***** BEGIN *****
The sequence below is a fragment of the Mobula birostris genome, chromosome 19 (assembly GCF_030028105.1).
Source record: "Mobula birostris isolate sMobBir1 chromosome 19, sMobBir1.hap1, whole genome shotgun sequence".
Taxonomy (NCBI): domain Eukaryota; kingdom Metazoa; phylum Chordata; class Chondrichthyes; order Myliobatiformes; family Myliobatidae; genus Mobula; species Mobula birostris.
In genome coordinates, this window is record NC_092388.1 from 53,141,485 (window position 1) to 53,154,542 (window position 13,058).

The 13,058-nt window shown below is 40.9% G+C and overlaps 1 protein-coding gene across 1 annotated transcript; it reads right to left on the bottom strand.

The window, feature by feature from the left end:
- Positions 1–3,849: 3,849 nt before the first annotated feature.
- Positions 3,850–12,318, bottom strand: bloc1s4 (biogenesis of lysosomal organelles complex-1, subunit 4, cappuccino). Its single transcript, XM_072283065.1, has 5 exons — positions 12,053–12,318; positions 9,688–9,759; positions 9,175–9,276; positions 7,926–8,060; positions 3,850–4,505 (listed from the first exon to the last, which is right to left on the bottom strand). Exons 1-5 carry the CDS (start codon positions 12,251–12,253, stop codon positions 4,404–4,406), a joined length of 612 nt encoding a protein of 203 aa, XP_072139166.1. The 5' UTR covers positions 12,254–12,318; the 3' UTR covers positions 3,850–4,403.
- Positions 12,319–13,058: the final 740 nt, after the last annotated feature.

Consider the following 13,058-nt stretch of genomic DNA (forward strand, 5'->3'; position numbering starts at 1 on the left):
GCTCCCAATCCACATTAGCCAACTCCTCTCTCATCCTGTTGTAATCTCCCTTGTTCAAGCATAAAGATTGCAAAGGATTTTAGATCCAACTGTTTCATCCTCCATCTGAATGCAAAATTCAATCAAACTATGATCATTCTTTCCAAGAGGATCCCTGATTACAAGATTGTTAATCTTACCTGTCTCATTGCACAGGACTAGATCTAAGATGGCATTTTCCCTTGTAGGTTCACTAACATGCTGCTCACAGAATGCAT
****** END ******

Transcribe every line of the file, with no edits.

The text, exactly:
The sequence below is a fragment of the Mobula birostris genome, chromosome 19 (assembly GCF_030028105.1).
Source record: "Mobula birostris isolate sMobBir1 chromosome 19, sMobBir1.hap1, whole genome shotgun sequence".
Taxonomy (NCBI): domain Eukaryota; kingdom Metazoa; phylum Chordata; class Chondrichthyes; order Myliobatiformes; family Myliobatidae; genus Mobula; species Mobula birostris.
In genome coordinates, this window is record NC_092388.1 from 53,141,485 (window position 1) to 53,154,542 (window position 13,058).

The 13,058-nt window shown below is 40.9% G+C and overlaps 1 protein-coding gene across 1 annotated transcript; it reads right to left on the bottom strand.

The window, feature by feature from the left end:
- Positions 1–3,849: 3,849 nt before the first annotated feature.
- Positions 3,850–12,318, bottom strand: bloc1s4 (biogenesis of lysosomal organelles complex-1, subunit 4, cappuccino). Its single transcript, XM_072283065.1, has 5 exons — positions 12,053–12,318; positions 9,688–9,759; positions 9,175–9,276; positions 7,926–8,060; positions 3,850–4,505 (listed from the first exon to the last, which is right to left on the bottom strand). Exons 1-5 carry the CDS (start codon positions 12,251–12,253, stop codon positions 4,404–4,406), a joined length of 612 nt encoding a protein of 203 aa, XP_072139166.1. The 5' UTR covers positions 12,254–12,318; the 3' UTR covers positions 3,850–4,403.
- Positions 12,319–13,058: the final 740 nt, after the last annotated feature.

Consider the following 13,058-nt stretch of genomic DNA (forward strand, 5'->3'; position numbering starts at 1 on the left):
GCTCCCAATCCACATTAGCCAACTCCTCTCTCATCCTGTTGTAATCTCCCTTGTTCAAGCATAAAGATTGCAAAGGATTTTAGATCCAACTGTTTCATCCTCCATCTGAATGCAAAATTCAATCAAACTATGATCATTCTTTCCAAGAGGATCCCTGATTACAAGATTGTTAATCTTACCTGTCTCATTGCACAGGACTAGATCTAAGATGGCATTTTCCCTTGTAGGTTCACTAACATGCTGCTCACAGAATGCAT